iPhone maker Apple was criticized by Chinese green groups for lax corporate oversight of its suppliers in China, leading to poor environmental and work safety standards that poisoned dozens of factory workers.
Apple, which announced blockbuster profits and a dazzling outlook for iPhone and iPad sales earlier this week, continues to be dogged by accusations of aggressive pricing and secretive supply chain management in Chinese factories where they now assemble most of their products.
"We've found that Apple isn't honoring its commitment in ensuring its supply chain's work safety and environmental responsibility and giving dignity and respect to the workers," said Ma Jun, of the Institute of Public & Environmental Affairs (IPE) which published a detailed report on Apple supply chain malpractice Thursday, in conjunction with other green groups.
"(Apple) only care about the price and quality (of their products) and not the environmental and social responsibility issues. In some ways they drive the suppliers to cut corners to win their contracts," Ma said.
Apple said it had a rigorous auditing regime and all its suppliers were monitored and investigated regularly.
"Our supplier responsibility reports document the progress of our extensive auditing program since 2006," an Apple spokeswoman said.
Last year, Apple's main China supplier Foxconn was hit by over a dozen worker suicides that critics blamed on harsh factory conditions and a militaristic culture. Apple's CEO Steve Jobs has denied the allegations, saying that Foxconn is not a sweatshop.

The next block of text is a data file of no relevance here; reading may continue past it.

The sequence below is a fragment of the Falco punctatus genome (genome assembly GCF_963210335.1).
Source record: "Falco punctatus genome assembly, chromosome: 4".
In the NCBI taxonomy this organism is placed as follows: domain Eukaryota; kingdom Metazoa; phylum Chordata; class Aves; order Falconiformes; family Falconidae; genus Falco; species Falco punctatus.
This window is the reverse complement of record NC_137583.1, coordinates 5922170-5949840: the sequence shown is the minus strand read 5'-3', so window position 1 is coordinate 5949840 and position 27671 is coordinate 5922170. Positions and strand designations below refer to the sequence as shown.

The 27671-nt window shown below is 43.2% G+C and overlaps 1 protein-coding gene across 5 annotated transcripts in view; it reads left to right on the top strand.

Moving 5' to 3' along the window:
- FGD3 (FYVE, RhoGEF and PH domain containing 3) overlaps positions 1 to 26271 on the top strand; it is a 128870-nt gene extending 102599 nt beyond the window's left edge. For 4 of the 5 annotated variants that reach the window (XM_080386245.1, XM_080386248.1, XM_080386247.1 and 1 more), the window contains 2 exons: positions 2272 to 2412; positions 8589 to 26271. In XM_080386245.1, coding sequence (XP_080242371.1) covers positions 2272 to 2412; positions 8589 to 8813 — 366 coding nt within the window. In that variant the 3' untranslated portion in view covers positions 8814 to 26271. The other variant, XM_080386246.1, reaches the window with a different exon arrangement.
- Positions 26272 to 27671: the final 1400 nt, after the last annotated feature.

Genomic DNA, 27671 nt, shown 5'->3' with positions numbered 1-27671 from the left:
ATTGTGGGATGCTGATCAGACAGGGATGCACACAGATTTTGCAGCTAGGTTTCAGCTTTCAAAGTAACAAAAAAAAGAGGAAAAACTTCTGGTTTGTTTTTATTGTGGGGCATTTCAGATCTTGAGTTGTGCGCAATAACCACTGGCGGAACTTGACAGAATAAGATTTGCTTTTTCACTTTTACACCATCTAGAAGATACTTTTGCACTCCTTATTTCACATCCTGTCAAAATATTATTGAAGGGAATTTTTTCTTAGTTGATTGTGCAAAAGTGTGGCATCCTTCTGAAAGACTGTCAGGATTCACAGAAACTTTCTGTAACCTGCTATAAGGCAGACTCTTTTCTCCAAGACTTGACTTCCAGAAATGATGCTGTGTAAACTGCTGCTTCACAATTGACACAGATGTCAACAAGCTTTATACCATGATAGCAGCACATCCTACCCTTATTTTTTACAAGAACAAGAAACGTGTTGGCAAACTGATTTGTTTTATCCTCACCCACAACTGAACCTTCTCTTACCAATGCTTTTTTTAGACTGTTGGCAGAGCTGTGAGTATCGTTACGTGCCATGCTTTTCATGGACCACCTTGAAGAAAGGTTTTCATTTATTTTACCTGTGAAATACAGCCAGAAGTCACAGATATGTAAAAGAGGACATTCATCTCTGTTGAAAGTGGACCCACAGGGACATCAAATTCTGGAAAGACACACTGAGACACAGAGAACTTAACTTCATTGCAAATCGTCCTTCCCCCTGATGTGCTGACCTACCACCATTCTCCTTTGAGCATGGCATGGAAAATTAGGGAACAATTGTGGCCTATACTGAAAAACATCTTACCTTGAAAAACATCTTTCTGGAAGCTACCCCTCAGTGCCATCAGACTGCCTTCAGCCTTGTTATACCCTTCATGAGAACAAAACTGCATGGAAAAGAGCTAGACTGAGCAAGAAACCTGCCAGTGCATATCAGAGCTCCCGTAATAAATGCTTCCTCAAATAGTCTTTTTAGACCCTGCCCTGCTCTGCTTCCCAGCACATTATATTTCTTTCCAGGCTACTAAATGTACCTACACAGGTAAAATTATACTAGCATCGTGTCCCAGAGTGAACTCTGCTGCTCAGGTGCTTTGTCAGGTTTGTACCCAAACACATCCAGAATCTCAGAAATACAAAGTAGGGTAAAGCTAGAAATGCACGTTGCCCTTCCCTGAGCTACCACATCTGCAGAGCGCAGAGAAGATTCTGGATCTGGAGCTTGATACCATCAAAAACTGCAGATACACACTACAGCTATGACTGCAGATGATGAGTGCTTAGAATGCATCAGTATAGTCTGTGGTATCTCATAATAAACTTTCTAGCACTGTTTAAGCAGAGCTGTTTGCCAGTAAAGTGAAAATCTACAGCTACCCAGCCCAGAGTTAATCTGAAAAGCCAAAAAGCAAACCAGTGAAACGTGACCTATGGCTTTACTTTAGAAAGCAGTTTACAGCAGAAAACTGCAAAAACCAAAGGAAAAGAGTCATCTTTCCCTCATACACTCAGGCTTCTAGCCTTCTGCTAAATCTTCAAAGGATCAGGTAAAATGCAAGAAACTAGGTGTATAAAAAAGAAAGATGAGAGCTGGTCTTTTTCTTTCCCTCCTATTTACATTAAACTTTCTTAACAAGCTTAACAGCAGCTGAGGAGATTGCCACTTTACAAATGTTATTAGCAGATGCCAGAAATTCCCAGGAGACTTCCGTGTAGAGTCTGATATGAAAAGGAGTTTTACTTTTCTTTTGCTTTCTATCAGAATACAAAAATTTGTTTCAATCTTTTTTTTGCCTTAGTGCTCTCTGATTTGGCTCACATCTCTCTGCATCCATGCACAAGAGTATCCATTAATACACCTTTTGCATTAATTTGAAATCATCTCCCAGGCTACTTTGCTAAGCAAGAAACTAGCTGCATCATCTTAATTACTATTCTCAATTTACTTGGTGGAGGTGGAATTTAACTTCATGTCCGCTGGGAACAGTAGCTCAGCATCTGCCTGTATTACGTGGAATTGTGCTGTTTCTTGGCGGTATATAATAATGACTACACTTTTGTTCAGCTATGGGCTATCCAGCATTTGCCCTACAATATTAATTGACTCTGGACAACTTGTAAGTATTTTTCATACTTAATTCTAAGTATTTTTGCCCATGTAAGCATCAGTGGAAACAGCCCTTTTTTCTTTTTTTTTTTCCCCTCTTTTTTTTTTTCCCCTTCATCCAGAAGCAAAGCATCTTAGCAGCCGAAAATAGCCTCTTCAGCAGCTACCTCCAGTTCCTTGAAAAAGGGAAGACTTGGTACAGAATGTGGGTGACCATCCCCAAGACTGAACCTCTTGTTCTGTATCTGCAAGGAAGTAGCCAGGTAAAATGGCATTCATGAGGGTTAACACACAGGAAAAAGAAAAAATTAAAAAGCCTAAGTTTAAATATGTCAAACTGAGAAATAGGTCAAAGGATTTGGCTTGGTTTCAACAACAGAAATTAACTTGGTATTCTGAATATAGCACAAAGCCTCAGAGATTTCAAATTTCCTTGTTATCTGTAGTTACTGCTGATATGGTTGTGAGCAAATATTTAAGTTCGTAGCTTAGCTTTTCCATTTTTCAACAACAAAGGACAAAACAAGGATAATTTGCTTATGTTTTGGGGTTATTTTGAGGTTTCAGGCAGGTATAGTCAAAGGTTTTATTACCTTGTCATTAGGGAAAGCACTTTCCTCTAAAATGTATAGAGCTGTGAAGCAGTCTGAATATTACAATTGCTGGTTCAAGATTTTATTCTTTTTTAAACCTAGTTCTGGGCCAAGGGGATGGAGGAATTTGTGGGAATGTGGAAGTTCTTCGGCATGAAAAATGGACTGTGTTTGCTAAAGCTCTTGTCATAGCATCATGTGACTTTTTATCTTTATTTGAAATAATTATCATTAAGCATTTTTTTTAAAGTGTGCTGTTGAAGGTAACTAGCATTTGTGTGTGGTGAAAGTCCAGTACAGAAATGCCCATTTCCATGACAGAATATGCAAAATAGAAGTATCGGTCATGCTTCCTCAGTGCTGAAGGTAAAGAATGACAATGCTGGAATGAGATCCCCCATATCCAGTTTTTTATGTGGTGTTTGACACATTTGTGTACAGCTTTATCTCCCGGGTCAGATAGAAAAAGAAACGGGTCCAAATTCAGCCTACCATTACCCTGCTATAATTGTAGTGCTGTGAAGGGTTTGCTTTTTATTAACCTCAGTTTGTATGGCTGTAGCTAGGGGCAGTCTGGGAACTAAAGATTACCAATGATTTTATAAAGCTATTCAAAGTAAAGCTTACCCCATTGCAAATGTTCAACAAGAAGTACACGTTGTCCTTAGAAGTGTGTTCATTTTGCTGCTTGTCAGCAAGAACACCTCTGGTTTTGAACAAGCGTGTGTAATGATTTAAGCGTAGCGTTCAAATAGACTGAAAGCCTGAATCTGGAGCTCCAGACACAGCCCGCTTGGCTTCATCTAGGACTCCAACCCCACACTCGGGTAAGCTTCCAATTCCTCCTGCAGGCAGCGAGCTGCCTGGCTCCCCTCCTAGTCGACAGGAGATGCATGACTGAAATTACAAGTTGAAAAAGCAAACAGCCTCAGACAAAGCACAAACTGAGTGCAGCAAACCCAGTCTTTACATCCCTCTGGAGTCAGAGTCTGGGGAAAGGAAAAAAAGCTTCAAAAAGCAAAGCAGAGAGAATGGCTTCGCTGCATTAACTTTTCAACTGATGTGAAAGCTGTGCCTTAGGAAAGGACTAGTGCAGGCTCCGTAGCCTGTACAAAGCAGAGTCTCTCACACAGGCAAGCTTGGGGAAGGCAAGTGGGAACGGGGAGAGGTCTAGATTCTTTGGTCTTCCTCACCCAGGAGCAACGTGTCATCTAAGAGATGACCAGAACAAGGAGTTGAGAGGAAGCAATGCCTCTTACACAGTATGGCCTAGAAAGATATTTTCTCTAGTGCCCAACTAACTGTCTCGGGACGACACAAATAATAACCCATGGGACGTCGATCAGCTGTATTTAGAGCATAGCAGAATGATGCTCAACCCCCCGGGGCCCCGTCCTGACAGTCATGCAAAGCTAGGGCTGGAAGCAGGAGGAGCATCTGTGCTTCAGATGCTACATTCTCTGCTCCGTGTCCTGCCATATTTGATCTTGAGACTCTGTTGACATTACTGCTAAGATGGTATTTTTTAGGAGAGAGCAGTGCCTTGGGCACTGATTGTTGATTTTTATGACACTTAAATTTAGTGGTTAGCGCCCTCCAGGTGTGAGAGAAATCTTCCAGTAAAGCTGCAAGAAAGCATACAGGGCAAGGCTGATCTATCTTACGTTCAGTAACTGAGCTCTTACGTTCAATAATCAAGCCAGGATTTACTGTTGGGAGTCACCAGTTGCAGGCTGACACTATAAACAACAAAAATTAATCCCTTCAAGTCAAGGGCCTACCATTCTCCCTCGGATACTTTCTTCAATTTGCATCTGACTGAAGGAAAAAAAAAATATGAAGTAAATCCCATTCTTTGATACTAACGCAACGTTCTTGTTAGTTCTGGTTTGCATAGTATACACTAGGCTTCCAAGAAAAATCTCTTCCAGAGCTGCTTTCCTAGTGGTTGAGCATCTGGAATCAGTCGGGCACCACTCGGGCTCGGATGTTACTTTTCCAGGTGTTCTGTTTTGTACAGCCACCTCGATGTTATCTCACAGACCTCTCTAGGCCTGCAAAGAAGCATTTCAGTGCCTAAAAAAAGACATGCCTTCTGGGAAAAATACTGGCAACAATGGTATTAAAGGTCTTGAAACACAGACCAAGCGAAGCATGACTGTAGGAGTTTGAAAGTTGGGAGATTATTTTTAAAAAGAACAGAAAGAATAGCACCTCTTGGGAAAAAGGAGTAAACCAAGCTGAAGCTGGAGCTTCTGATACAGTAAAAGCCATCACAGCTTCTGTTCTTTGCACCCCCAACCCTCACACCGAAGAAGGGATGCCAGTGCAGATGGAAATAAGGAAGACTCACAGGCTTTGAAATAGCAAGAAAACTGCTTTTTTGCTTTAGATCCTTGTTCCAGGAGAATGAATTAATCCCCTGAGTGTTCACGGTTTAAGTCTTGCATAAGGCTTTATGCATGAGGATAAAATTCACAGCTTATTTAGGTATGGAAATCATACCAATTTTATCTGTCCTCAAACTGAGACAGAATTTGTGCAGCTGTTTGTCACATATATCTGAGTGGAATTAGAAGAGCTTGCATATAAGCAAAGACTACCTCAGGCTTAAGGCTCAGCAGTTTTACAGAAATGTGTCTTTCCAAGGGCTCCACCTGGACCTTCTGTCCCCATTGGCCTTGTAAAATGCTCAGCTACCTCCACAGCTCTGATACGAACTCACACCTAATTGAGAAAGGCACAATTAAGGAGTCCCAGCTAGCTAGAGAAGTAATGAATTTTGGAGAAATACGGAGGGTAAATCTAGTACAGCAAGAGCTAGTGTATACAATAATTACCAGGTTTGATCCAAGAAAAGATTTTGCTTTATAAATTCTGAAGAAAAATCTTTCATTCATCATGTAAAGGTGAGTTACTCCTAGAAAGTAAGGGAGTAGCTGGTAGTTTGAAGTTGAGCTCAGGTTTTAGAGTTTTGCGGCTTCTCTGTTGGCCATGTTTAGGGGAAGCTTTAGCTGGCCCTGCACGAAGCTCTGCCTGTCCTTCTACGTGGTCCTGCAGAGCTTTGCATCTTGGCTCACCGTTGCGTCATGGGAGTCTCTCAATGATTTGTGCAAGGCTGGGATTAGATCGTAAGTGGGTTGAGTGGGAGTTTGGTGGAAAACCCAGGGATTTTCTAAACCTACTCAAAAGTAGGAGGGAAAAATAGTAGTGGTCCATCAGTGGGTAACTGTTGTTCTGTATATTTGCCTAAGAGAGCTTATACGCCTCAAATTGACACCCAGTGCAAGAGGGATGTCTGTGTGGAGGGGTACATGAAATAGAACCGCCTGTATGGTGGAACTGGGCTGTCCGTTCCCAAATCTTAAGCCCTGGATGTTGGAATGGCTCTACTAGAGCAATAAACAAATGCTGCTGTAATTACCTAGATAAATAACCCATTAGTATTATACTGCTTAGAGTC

Many Western multinationals -- including toymaker Mattel which suffered a toxic lead paint scandal in 2007 -- have struggled to regulate product quality across scores of suppliers in knotted Chinese supply chains, but the report said Apple's standards fell far short of its status as a leading global brand.
"It's not easy to control (the supply chain) but peer brands are doing a lot more (than Apple) to deal with this," said Ma.
The nine-month survey "The other face of Apple" found that at least 49 factory workers in eastern China working in factories assembling products for Apple, had fallen ill.
Lianjian Technology in the eastern city of Suzhou which the green group claims is one of Apple's major touchscreen suppliers, was accused of using N-Hexane, a toxic solvent, to clean touch screens, leading to at least 47 factory workers being poisoned.
Another company named by the green group as a user of N-Hexane was Taiwan-based touchscreen chip maker Wintek. A Wintek spokesman said it had stopped using the chemical and all its employees had recovered.
"Apple's lack of responsiveness eventually made us quite shocked. It's the whole complacency that it doesn't have to be accountable to the NGOs, to the communities, even to the poisoned workers," Ma told Reuters.
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